Menstruation is all about the process of ovulation followed by the missed opportunity of pregnancy. As a result, there is bleeding in the endometrial vessels and a precursor to the preparation for the next cycle. Scientifically there is no basis for the existence of myths that are a product of utter lack of knowledge coupled with superstition. The common myths associated with menstruation in India is more cultural than real. They are:

• Menstruating girls and women are impure: The origin of this myth is traced to the Vedic times. The girls and women are barred from normal household chores during this period, from which they have to be purified to return to their normality. Due to this false notion prevailing in our society, menstruating women are restricted from:
a) Entering the kitchen and cooking.
b) Entering the prayer room and offering prayers.
c) Touching holy books.

• Menstruating girls and women are unclean: It is believed that they can
contaminate food, especially sour foods as they are unclean and unhygienic
during the periods. This is reinforced by the fact that it is believed that the body emits an odour and ray that harms the food. This is total make-believe without any scientific backing.[/vc_column_text][/vc_column_inner][/vc_row_inner][vc_row_inner][vc_column_inner][vc_column_text]• Menstruating girls and women are associated with evil spirits: The clothes used during the period is buried so that the spirits cannot use them. It is also believed that a menstruating woman can impose her will on her man. This is full without any basis whatsoever.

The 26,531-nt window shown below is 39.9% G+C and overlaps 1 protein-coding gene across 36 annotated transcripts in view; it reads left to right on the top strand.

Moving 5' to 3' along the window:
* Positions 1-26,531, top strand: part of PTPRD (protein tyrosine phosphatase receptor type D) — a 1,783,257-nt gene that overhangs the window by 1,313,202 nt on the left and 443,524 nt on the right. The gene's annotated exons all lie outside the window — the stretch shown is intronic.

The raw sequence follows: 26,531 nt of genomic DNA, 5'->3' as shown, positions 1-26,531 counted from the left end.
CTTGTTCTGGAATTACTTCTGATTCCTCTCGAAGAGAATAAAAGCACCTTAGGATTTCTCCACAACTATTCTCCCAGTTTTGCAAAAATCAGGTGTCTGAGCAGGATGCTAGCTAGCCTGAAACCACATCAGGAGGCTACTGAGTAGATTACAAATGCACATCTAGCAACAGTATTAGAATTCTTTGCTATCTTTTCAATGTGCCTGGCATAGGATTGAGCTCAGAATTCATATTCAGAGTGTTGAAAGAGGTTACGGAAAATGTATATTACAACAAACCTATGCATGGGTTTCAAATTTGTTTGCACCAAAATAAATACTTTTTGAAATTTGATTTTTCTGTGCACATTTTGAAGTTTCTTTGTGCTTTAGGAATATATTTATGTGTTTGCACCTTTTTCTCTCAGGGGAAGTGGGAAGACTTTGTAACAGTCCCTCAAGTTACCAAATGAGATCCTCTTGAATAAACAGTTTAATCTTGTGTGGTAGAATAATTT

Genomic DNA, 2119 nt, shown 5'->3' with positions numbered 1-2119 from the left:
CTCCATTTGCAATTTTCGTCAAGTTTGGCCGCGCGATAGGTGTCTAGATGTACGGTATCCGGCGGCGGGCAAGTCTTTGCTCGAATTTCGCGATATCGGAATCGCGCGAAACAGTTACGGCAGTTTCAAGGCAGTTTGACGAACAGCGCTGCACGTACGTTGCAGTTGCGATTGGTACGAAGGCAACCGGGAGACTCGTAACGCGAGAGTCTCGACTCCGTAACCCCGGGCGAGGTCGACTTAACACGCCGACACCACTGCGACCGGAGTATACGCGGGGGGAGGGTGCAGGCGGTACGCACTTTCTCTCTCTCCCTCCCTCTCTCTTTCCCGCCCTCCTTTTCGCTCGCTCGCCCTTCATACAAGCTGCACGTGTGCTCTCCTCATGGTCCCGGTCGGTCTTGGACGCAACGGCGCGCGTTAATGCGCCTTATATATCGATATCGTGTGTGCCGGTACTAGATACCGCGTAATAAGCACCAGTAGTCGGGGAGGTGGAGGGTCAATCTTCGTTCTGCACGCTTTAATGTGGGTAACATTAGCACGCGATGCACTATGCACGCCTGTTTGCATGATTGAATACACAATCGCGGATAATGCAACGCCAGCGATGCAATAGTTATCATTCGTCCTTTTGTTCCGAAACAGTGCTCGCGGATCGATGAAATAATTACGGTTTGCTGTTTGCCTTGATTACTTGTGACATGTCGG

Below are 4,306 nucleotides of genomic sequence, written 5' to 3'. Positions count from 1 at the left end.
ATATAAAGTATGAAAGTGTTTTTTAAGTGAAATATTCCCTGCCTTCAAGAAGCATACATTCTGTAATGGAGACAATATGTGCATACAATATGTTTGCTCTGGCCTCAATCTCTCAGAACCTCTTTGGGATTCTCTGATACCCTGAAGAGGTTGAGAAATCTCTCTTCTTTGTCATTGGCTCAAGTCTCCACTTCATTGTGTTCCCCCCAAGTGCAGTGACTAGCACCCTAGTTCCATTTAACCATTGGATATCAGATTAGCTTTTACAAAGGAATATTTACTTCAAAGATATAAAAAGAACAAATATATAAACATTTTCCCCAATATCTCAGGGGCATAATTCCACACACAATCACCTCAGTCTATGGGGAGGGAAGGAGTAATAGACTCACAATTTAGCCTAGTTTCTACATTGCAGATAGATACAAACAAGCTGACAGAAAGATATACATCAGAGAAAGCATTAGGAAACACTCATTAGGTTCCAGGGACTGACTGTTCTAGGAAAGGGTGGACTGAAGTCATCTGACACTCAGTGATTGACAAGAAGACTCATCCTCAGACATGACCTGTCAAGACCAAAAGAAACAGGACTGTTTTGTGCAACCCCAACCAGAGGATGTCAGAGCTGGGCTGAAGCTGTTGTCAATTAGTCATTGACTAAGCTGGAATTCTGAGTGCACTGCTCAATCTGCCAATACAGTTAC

• Menstruating girls and women should avoid sour food: It is wrongly believed that ingestion of sour foods like curd and pickles stops menstrual flow. It is a notion without basis.

• Menstruating girls and women should avoid physical activity: On the contrary, physical exercises reduce premenstrual syndrome and dysmenorrheal. It causes serotonin release that makes one feel happy.

• Menstruating girls and women cause pollution: In an extreme case of false
perception, menstruating women are not allowed to bathe during periods
implying that they would pollute the water sources. This notion that excreting bodily fluids as well as the person is polluting bears no explanation.

• Menstruating girls and women cause infertility: Cows are not allowed near them as they would be rendered infertile by their touch. This is an illogical notion of curse and purity.[/vc_column_text][/vc_column_inner][/vc_row_inner][vc_empty_space height=”20px”][vc_row_inner][vc_column_inner width=”1/2″][vc_column_text]Impact of myths in the life of girls and women: